But he has no recollection of Jim Scott participating in any of the album sessions and says he was surprised to see him credited as a “guest artist, courtesy Bogus Records” on the album jacket. Jim concurs, noting that his contribution to “Swamp Witch” was “an afterthought,” if it occurred at all. He says his “40-something-year-old-memory” is “too foggy” to remember much but recalls visiting with Larry as the recordings were being made and “he was showing me how they were dubbing the tapes.” Jim points out that he “had a little bit of knowledge of dubbing because my dad had taught Gene Pitney how to play guitar and we had gone to some of his recording sessions.” Jim says the two “played around with it and I may have laid down the bass track for them that day, or they may have given me credit simply because I was the only one that was gonna go out and sell the album for them.”
Roger remembers that Jim happened to stop by the day the band recorded “Swamp Witch” and played the bass line.
Jim, who would soon leave for Vietnam, was then selling insurance and traveling through Southwest and Southside Virginia. As he traveled, he would carry boxes of the Virgil Caine album on his route, stopping at mom-and-pop music stores where they were sold on consignment. He even placed the LP in stores in the Richmond area and got a radio station in Rocky Mount to play some of the songs, but admits sales were flat and “we didn’t much more than break even on the cost of producing the album.”
While the sessions were progressing, Jim and Larry were also performing the college circuit as a duo, singing Simon and Garfunkel and the Everly Brothers, with Jim sharing an apartment with Larry and Paul when his insurance calls brought him through Danville. The two were offered regular work and could have quit their day jobs, but Jim says they decided against it because he was already traveling and had met too many musicians with “just as much or more talent” who “were lucky to make $10,000 a year.”
Roger says Virgil Caine never performed live and the members never aspired to be a touring band. With conflicting schedules and their scattered lifestyles “our idea was to kind of be like the Band… we just go to a farm house and make a record every once in a while, kinda be above the fray I guess, and we never did get into the playing in small clubs and trying to work at it that way. So, basically we were just a studio band for one recording.”
Larry says he has few memories of the sessions and never met Mike Campbell until he showed up at his house on Roger’s invitation. He describes Mike as “a very talented musician, much more so than comes out on the album.” Mike’s ad-libbed fretwork is featured prominently on “Biscuit High,” which Roger describes as “the instrumental highlight of the album.” He now wishes they had featured Mike’s guitar work on more of the songs.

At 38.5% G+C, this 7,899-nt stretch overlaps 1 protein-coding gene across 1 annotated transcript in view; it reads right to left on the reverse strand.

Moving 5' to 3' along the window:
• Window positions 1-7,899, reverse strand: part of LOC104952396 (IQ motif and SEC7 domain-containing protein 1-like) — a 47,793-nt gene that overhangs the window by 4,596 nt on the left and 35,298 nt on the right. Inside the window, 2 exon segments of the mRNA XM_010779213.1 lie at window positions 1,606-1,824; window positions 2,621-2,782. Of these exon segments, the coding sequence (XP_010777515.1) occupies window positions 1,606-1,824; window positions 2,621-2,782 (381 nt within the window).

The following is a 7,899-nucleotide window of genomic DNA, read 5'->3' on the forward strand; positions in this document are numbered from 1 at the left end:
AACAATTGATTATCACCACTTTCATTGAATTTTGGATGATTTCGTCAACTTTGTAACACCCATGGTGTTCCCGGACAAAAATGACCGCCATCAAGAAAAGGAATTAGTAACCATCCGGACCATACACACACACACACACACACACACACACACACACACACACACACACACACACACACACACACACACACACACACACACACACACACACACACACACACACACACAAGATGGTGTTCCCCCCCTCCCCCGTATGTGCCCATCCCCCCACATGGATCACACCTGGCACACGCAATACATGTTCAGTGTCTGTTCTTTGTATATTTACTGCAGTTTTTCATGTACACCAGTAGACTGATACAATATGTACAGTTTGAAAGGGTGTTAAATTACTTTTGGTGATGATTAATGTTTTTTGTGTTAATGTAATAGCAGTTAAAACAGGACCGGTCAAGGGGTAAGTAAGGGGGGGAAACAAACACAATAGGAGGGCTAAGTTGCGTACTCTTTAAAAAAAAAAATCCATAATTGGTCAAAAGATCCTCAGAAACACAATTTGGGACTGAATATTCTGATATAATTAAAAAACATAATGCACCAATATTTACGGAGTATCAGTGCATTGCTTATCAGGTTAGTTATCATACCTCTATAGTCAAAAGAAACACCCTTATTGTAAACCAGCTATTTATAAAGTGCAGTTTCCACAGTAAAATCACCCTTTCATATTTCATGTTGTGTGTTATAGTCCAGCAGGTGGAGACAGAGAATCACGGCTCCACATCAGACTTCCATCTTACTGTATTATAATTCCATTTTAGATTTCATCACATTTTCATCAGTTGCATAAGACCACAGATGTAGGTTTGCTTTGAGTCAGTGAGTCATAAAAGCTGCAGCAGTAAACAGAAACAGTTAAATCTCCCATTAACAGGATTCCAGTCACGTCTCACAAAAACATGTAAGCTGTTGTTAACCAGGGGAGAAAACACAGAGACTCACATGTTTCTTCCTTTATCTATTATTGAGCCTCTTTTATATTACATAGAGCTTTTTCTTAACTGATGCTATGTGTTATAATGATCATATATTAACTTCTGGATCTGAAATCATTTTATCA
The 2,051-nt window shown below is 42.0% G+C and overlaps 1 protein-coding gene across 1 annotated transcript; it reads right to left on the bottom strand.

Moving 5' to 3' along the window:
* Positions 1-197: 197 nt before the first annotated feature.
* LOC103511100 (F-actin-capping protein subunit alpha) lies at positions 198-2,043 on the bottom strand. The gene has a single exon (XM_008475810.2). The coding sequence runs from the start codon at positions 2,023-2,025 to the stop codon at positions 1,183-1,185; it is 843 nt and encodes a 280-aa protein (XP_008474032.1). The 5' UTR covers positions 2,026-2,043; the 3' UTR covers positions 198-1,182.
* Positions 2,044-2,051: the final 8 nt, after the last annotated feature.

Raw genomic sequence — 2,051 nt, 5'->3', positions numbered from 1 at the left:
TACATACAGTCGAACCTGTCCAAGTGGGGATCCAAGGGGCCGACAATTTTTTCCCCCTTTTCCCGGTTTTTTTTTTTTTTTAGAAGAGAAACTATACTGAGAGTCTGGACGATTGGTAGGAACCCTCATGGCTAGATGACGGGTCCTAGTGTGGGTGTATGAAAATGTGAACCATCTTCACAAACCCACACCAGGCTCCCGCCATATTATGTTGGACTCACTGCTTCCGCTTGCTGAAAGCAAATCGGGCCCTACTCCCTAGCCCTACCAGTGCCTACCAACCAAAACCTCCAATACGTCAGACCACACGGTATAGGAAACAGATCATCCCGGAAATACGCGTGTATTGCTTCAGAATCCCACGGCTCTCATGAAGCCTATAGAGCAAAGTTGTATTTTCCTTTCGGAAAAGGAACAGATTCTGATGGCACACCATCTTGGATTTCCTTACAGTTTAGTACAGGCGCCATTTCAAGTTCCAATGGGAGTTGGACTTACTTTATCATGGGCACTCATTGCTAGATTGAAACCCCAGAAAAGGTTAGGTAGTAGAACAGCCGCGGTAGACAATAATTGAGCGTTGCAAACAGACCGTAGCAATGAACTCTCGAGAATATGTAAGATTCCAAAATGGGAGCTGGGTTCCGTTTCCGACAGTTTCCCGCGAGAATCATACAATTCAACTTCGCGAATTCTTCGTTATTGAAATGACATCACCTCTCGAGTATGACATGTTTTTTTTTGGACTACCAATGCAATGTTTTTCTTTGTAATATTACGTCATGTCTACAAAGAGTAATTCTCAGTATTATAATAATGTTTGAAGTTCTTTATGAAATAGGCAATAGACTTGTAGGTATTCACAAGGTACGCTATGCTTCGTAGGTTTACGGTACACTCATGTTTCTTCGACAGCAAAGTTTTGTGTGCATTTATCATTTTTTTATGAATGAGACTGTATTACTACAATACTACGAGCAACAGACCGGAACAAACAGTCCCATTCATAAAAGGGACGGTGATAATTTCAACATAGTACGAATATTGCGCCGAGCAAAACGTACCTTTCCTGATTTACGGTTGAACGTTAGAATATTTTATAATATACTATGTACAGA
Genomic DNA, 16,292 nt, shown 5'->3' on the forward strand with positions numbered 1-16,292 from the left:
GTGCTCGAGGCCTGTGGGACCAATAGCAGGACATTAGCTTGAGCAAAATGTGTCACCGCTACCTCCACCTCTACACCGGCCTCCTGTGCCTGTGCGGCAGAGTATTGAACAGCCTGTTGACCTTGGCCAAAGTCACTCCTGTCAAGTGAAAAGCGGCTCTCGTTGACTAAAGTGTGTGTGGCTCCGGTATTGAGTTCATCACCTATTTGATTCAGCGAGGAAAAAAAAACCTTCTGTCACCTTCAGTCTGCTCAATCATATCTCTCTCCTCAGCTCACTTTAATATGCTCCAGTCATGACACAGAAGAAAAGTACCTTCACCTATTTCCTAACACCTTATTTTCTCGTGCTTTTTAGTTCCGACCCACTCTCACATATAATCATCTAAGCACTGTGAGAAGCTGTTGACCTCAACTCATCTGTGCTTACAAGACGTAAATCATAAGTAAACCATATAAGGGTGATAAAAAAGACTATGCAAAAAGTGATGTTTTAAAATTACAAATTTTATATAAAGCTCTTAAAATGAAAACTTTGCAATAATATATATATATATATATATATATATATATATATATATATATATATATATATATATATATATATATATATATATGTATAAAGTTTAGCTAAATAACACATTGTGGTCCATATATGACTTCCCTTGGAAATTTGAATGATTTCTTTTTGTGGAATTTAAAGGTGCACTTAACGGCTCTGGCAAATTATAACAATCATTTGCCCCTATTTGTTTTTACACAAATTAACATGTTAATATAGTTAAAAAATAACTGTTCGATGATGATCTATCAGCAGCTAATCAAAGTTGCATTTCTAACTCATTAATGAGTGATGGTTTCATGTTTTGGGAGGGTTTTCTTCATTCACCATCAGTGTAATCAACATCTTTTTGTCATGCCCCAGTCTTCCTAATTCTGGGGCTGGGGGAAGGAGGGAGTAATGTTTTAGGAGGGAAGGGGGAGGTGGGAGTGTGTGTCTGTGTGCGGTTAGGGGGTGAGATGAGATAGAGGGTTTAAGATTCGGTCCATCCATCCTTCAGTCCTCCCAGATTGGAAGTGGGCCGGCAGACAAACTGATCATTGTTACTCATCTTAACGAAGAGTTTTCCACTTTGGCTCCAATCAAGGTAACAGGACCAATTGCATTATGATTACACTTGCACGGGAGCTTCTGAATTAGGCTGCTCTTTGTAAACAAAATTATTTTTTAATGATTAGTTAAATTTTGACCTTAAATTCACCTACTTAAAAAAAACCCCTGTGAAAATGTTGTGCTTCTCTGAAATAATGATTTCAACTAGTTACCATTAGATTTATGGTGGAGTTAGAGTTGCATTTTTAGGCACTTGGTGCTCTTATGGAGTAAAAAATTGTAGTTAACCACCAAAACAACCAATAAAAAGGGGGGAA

Once the sessions were completed, Roger sent the master tapes to Capitol Records and agreed to pay $2,000 to have 1,000 copies of the album pressed. But Capitol engineers were unimpressed with the finished product and contacted Mannon, saying “the quality of the music needed to be bumped up” and offering to do “some studio work” on the tapes. When he enquired as to the total cost of the makeover, Roger was told there would be “a straight fee of $25 an hour,” with no guarantee of how long the sweetening might take. He declined and — in retrospect — believes he made the right decision, adding: “I’m not sure they could’ve done a whole lot to improve it.” Larry agrees, saying it would have “never come (out) quite right if it was just a little bit better quality.”
Roger cites “The Great Lunar Oil Strike, 1976″ as his favorite recording, pointing out that it remains topical given the subsequent Valdez and Deepwater incidents. Jim likes “Swamp Witch” because it strikes him as being “almost mystical,” with references to cypress roots, armadillo meat and “where only dead men walk the swamps at night.” Larry prefers “Blackfoot Boojy,” a song about a barnyard cat, because of its shuffle rhythm and Mannon’s vaudevillian vocal.
With the recording finished, Roger began searching for a location for the album photos. He was looking for “an antiquarian setting” in keeping with the music. He found it on his grandfather’s farm off of Route 8, in Floyd. The three stood in front of an old clapboard building for the group shot. Larry remembers it was muddy that day and he wanted to look different, so he borrowed Paul’s hat. The back cover photo is a chicken house patched up with some windows from an old country store. The photographer was Bill Sumner, who was then editor of the Floyd Press.